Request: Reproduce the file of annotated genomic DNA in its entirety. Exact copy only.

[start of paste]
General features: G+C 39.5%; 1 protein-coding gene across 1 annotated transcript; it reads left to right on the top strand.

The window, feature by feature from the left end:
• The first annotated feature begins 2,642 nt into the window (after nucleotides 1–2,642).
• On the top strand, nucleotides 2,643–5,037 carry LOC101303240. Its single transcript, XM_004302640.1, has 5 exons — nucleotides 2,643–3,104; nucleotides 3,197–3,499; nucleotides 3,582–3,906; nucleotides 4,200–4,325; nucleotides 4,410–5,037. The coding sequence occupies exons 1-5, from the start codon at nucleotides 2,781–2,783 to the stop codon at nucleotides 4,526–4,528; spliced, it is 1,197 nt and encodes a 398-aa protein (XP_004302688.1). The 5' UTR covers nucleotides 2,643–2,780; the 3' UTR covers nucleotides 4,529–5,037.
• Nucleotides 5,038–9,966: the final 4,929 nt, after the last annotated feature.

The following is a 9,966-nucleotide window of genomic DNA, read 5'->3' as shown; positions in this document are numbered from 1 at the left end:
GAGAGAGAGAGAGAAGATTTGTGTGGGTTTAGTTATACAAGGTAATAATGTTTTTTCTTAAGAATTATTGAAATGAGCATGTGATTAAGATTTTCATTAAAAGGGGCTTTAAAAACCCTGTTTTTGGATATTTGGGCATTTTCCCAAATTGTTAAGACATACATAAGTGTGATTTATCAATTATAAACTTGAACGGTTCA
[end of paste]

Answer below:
General features: G+C 39.5%; 1 protein-coding gene across 1 annotated transcript; it reads left to right on the top strand.

The window, feature by feature from the left end:
• The first annotated feature begins 2,642 nt into the window (after nucleotides 1–2,642).
• On the top strand, nucleotides 2,643–5,037 carry LOC101303240. Its single transcript, XM_004302640.1, has 5 exons — nucleotides 2,643–3,104; nucleotides 3,197–3,499; nucleotides 3,582–3,906; nucleotides 4,200–4,325; nucleotides 4,410–5,037. The coding sequence occupies exons 1-5, from the start codon at nucleotides 2,781–2,783 to the stop codon at nucleotides 4,526–4,528; spliced, it is 1,197 nt and encodes a 398-aa protein (XP_004302688.1). The 5' UTR covers nucleotides 2,643–2,780; the 3' UTR covers nucleotides 4,529–5,037.
• Nucleotides 5,038–9,966: the final 4,929 nt, after the last annotated feature.

The following is a 9,966-nucleotide window of genomic DNA, read 5'->3' as shown; positions in this document are numbered from 1 at the left end:
GAGAGAGAGAGAGAAGATTTGTGTGGGTTTAGTTATACAAGGTAATAATGTTTTTTCTTAAGAATTATTGAAATGAGCATGTGATTAAGATTTTCATTAAAAGGGGCTTTAAAAACCCTGTTTTTGGATATTTGGGCATTTTCCCAAATTGTTAAGACATACATAAGTGTGATTTATCAATTATAAACTTGAACGGTTCA